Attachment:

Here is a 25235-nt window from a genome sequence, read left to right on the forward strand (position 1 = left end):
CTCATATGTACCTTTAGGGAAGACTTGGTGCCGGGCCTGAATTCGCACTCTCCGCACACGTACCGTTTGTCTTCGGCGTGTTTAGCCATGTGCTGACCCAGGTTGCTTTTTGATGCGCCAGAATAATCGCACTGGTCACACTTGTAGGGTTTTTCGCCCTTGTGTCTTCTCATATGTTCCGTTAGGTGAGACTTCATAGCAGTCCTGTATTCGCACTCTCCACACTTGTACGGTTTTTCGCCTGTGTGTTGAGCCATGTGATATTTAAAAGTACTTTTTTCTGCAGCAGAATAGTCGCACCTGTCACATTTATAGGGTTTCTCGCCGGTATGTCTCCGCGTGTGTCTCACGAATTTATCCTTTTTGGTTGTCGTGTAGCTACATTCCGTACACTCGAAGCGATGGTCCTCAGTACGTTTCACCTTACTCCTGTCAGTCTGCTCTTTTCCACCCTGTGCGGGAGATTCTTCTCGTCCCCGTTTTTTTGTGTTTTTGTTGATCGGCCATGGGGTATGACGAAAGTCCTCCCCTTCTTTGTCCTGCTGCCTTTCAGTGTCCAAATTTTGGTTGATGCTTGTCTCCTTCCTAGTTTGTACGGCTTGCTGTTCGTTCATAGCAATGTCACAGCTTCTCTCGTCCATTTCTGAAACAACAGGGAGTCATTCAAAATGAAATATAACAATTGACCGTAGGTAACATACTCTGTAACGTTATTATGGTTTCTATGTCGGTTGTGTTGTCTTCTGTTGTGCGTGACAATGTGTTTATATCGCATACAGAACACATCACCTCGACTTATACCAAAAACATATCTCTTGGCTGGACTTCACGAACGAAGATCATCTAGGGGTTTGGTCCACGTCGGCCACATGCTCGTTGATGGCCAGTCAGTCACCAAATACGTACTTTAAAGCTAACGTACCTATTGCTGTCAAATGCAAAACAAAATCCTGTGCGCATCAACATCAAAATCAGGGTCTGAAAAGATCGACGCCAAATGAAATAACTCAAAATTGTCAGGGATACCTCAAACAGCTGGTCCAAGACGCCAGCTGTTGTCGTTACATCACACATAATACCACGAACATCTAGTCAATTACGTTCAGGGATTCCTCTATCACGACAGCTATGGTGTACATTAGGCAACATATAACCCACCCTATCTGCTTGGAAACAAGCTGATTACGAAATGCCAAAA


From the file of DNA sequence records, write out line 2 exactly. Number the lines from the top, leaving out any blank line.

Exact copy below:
CTCATATGTACCTTTAGGGAAGACTTGGTGCCGGGCCTGAATTCGCACTCTCCGCACACGTACCGTTTGTCTTCGGCGTGTTTAGCCATGTGCTGACCCAGGTTGCTTTTTGATGCGCCAGAATAATCGCACTGGTCACACTTGTAGGGTTTTTCGCCCTTGTGTCTTCTCATATGTTCCGTTAGGTGAGACTTCATAGCAGTCCTGTATTCGCACTCTCCACACTTGTACGGTTTTTCGCCTGTGTGTTGAGCCATGTGATATTTAAAAGTACTTTTTTCTGCAGCAGAATAGTCGCACCTGTCACATTTATAGGGTTTCTCGCCGGTATGTCTCCGCGTGTGTCTCACGAATTTATCCTTTTTGGTTGTCGTGTAGCTACATTCCGTACACTCGAAGCGATGGTCCTCAGTACGTTTCACCTTACTCCTGTCAGTCTGCTCTTTTCCACCCTGTGCGGGAGATTCTTCTCGTCCCCGTTTTTTTGTGTTTTTGTTGATCGGCCATGGGGTATGACGAAAGTCCTCCCCTTCTTTGTCCTGCTGCCTTTCAGTGTCCAAATTTTGGTTGATGCTTGTCTCCTTCCTAGTTTGTACGGCTTGCTGTTCGTTCATAGCAATGTCACAGCTTCTCTCGTCCATTTCTGAAACAACAGGGAGTCATTCAAAATGAAATATAACAATTGACCGTAGGTAACATACTCTGTAACGTTATTATGGTTTCTATGTCGGTTGTGTTGTCTTCTGTTGTGCGTGACAATGTGTTTATATCGCATACAGAACACATCACCTCGACTTATACCAAAAACATATCTCTTGGCTGGACTTCACGAACGAAGATCATCTAGGGGTTTGGTCCACGTCGGCCACATGCTCGTTGATGGCCAGTCAGTCACCAAATACGTACTTTAAAGCTAACGTACCTATTGCTGTCAAATGCAAAACAAAATCCTGTGCGCATCAACATCAAAATCAGGGTCTGAAAAGATCGACGCCAAATGAAATAACTCAAAATTGTCAGGGATACCTCAAACAGCTGGTCCAAGACGCCAGCTGTTGTCGTTACATCACACATAATACCACGAACATCTAGTCAATTACGTTCAGGGATTCCTCTATCACGACAGCTATGGTGTACATTAGGCAACATATAACCCACCCTATCTGCTTGGAAACAAGCTGATTACGAAATGCCAAAA